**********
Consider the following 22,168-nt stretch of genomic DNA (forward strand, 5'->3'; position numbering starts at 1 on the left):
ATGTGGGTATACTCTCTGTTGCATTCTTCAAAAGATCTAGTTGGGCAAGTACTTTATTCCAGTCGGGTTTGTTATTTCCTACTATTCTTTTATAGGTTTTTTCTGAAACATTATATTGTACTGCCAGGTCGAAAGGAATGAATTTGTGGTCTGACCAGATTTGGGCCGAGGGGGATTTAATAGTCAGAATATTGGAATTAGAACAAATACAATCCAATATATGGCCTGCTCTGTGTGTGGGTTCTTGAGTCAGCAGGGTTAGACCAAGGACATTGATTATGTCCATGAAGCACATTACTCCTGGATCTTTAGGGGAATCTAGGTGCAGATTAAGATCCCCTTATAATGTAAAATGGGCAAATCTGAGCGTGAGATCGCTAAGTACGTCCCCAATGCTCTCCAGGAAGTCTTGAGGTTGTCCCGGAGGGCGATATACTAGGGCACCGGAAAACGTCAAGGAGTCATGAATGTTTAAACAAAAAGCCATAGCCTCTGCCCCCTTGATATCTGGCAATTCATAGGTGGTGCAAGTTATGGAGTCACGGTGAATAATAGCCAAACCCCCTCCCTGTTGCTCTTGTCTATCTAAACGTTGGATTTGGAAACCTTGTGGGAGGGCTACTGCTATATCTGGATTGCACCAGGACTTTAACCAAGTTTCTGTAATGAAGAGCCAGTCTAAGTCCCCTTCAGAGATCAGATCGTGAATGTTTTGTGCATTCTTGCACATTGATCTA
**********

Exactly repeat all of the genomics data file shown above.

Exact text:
Consider the following 22,168-nt stretch of genomic DNA (forward strand, 5'->3'; position numbering starts at 1 on the left):
ATGTGGGTATACTCTCTGTTGCATTCTTCAAAAGATCTAGTTGGGCAAGTACTTTATTCCAGTCGGGTTTGTTATTTCCTACTATTCTTTTATAGGTTTTTTCTGAAACATTATATTGTACTGCCAGGTCGAAAGGAATGAATTTGTGGTCTGACCAGATTTGGGCCGAGGGGGATTTAATAGTCAGAATATTGGAATTAGAACAAATACAATCCAATATATGGCCTGCTCTGTGTGTGGGTTCTTGAGTCAGCAGGGTTAGACCAAGGACATTGATTATGTCCATGAAGCACATTACTCCTGGATCTTTAGGGGAATCTAGGTGCAGATTAAGATCCCCTTATAATGTAAAATGGGCAAATCTGAGCGTGAGATCGCTAAGTACGTCCCCAATGCTCTCCAGGAAGTCTTGAGGTTGTCCCGGAGGGCGATATACTAGGGCACCGGAAAACGTCAAGGAGTCATGAATGTTTAAACAAAAAGCCATAGCCTCTGCCCCCTTGATATCTGGCAATTCATAGGTGGTGCAAGTTATGGAGTCACGGTGAATAATAGCCAAACCCCCTCCCTGTTGCTCTTGTCTATCTAAACGTTGGATTTGGAAACCTTGTGGGAGGGCTACTGCTATATCTGGATTGCACCAGGACTTTAACCAAGTTTCTGTAATGAAGAGCCAGTCTAAGTCCCCTTCAGAGATCAGATCGTGAATGTTTTGTGCATTCTTGCACATTGATCTA